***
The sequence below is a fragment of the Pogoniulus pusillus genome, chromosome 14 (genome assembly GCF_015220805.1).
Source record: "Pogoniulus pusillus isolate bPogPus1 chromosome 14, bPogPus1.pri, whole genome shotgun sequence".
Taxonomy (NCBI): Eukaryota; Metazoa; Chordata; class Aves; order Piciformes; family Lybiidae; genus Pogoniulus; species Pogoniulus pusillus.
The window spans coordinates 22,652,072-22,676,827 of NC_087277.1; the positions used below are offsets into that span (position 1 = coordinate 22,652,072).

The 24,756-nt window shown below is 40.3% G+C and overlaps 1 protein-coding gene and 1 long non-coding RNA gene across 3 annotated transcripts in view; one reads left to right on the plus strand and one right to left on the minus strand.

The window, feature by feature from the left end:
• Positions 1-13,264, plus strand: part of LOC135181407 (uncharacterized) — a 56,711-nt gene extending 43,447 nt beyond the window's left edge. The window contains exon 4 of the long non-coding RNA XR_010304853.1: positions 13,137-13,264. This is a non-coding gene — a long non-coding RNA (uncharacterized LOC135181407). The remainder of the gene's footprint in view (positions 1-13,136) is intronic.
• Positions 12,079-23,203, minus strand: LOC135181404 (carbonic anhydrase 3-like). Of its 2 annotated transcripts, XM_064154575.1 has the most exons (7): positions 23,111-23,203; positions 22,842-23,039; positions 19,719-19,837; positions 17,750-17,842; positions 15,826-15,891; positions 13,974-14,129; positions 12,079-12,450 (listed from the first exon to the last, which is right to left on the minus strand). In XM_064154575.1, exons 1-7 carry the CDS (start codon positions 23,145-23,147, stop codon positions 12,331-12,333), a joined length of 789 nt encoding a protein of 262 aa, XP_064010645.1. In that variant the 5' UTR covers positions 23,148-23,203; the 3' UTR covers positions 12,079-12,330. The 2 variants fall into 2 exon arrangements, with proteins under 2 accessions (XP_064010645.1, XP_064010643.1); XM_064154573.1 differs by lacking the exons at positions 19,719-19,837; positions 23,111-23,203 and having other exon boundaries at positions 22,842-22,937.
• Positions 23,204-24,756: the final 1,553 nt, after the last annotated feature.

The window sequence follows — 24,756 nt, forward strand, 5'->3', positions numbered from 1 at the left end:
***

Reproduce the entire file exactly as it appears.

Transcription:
The sequence below is a fragment of the Pogoniulus pusillus genome, chromosome 14 (genome assembly GCF_015220805.1).
Source record: "Pogoniulus pusillus isolate bPogPus1 chromosome 14, bPogPus1.pri, whole genome shotgun sequence".
Taxonomy (NCBI): Eukaryota; Metazoa; Chordata; class Aves; order Piciformes; family Lybiidae; genus Pogoniulus; species Pogoniulus pusillus.
The window spans coordinates 22,652,072-22,676,827 of NC_087277.1; the positions used below are offsets into that span (position 1 = coordinate 22,652,072).

The 24,756-nt window shown below is 40.3% G+C and overlaps 1 protein-coding gene and 1 long non-coding RNA gene across 3 annotated transcripts in view; one reads left to right on the plus strand and one right to left on the minus strand.

The window, feature by feature from the left end:
• Positions 1-13,264, plus strand: part of LOC135181407 (uncharacterized) — a 56,711-nt gene extending 43,447 nt beyond the window's left edge. The window contains exon 4 of the long non-coding RNA XR_010304853.1: positions 13,137-13,264. This is a non-coding gene — a long non-coding RNA (uncharacterized LOC135181407). The remainder of the gene's footprint in view (positions 1-13,136) is intronic.
• Positions 12,079-23,203, minus strand: LOC135181404 (carbonic anhydrase 3-like). Of its 2 annotated transcripts, XM_064154575.1 has the most exons (7): positions 23,111-23,203; positions 22,842-23,039; positions 19,719-19,837; positions 17,750-17,842; positions 15,826-15,891; positions 13,974-14,129; positions 12,079-12,450 (listed from the first exon to the last, which is right to left on the minus strand). In XM_064154575.1, exons 1-7 carry the CDS (start codon positions 23,145-23,147, stop codon positions 12,331-12,333), a joined length of 789 nt encoding a protein of 262 aa, XP_064010645.1. In that variant the 5' UTR covers positions 23,148-23,203; the 3' UTR covers positions 12,079-12,330. The 2 variants fall into 2 exon arrangements, with proteins under 2 accessions (XP_064010645.1, XP_064010643.1); XM_064154573.1 differs by lacking the exons at positions 19,719-19,837; positions 23,111-23,203 and having other exon boundaries at positions 22,842-22,937.
• Positions 23,204-24,756: the final 1,553 nt, after the last annotated feature.

The window sequence follows — 24,756 nt, forward strand, 5'->3', positions numbered from 1 at the left end: